What’s Happening At Michael Hill?

Posted in   Stock Analysis   on  June 1, 2024 by  Money Bren0

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Michael Hill’s share price recently tanked to $0.44, from a high of $1.40 in January 2022.

It was its latest trading update which did the damage.

To summarise –

  • Michael Hill same-store sales are down across the board.
  • Total sales are slightly up in Australia, only because of the Bevilles acquisition.
  • Company made a $10 million EBIT loss in Q3 (compared to an EBIT profit of $15.5m across Q1 and Q2).

At a guess, the company will make around $7 to $10 million in profit for 2024, compared to $49m last year.

Does that justify a 50% drop in share price? Maybe the market is serving us a bargain on this great NZ company – let’s take a look.

The first piece of the puzzle is figuring out why – as in why are sales down, and why did they make a loss last quarter.

First reason – sales are down most likely due to inflation and the “cost-of-living crisis”. Even with the acquisition of Bevilles (26 stores) sales are only up 4.7%. This is mostly due to the struggling NZ sector, which isn’t a surprise (NZ retail figures have been in the toilet since Covid).

Second reason – Gross margin under pressure, mostly due to high gold prices (gold is currently trading at all-time highs).

Third reason – Admin expenses due to the relocation of Bevilles HQ from Melbourne to Brisbane. Their NZ stores have also been popular targets of ram raids, which were happening multiple times a week over 2022 and 2023, and as you can imagine, have cost them millions in repairs and additional security.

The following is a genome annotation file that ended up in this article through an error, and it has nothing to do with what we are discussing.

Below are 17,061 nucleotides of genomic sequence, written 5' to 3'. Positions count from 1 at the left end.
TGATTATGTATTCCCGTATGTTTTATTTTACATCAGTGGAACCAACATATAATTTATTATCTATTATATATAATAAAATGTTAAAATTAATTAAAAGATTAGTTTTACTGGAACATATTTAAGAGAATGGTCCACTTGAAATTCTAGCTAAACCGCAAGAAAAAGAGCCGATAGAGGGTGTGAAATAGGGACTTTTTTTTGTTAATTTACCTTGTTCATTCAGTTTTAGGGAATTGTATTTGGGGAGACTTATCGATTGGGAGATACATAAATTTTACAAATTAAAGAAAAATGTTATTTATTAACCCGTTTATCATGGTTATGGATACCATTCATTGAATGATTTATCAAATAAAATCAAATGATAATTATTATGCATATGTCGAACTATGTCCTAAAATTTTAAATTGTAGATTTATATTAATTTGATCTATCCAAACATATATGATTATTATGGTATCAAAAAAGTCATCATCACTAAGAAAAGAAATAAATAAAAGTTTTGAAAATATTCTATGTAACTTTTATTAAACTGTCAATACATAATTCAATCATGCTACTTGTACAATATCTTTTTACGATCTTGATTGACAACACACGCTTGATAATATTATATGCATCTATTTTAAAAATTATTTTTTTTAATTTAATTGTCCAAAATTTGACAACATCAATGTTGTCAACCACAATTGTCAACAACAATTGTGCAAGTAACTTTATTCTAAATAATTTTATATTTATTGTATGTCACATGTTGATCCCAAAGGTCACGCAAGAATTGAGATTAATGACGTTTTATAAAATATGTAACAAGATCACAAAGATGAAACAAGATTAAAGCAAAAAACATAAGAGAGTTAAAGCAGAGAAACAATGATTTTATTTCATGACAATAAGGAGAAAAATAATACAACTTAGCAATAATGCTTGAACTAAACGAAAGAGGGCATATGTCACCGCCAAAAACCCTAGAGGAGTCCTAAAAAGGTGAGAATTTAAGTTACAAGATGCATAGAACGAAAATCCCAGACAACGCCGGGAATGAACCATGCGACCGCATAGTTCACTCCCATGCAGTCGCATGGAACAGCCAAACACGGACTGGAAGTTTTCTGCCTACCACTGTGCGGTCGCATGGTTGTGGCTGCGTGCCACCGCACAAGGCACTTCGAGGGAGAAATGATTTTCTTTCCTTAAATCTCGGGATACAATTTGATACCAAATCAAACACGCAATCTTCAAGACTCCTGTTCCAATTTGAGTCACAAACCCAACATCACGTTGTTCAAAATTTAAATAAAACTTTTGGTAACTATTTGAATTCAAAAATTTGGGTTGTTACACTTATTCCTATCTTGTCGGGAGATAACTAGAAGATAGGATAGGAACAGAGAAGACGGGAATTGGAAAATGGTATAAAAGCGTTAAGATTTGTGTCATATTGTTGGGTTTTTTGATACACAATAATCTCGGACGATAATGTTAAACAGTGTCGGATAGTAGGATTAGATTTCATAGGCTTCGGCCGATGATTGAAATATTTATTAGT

Mash all those things together, and it’s looking like an 80% drop in profit for Michael Hill in 2024.


The Bevilles acquisition was made during April 2023, when Michael Hill was coming off record profits.

The acquisition price was $45m (actually $50m when all costs included) for a business expected to make EBITDA $8m in FY23. At a multiple of 6.5x EBITDA, sounds decent, but as Charlie Munger likes to say, EBITDA is just another name for “bullshit earnings”.

The reasoning behind using EBITDA instead of net profit in acquisition analysis is “experts” say only the actual “earning power” is relevant, since once you acquire the business you bring it into the existing infrastructure – therefore depreciation and interest pre-acquisition isn’t applicable.

However, in practice this isn’t really true – yes, Bevilles can be brought into the existing Michael Hill supply chain and distribution, but this costs money.

Unsurprisingly, Michael Hill has figured this out in the most recent quarter:

Bevilles was expected to add $65m in sales post-acquisition and $8.5m in EBITDA.

Here are Michael Hill’s Sales and EBITDA figures from last year:

So optimistic shareholders were expecting in the range of 670m in revenue, and $124m in EBITDA for 2024.

Unfortunately, it looks like both revenue and EBITDA will be down in 2024, despite paying $50m for the acquisition.

Personally – I don’t think Bevilles was a bad acquisition and I don’t believe they overpaid. In hindsight, it looks more like a case of bad timing, and management feeling like they had so much cash they needed to do something.

Which leads us to the second big issue – capital management.

Where did all the cash go?

Michael Hill was sitting on almost $100 million in cash at the end of 2022.

Take a moment to think about how much money that is – it’s about 3-4 years of profit just sitting in the bank.

They could have dumped that in a term deposit and collected a cool $3-4 million per year while they waited for the economy to clear up, but alas, they decided to go spend it all.

Interestingly, I was a shareholder briefly during that time in 2022 in the public portfolio, however I sold after a short few months as I started to get the feeling management might blow it all on something stupid.

Not to toot my horn too loud, but turns out that’s exactly what happened.

Where did it go?

A few places:

With share prices at multi-year highs, they exercised a share buyback of $10 million, at an average of $1.18 per share:

This is probably the #1 “stupid thing” they did which I was trying to avoid.

I’ve never understood management wanting to start share buybacks at high prices, yet it happens so often.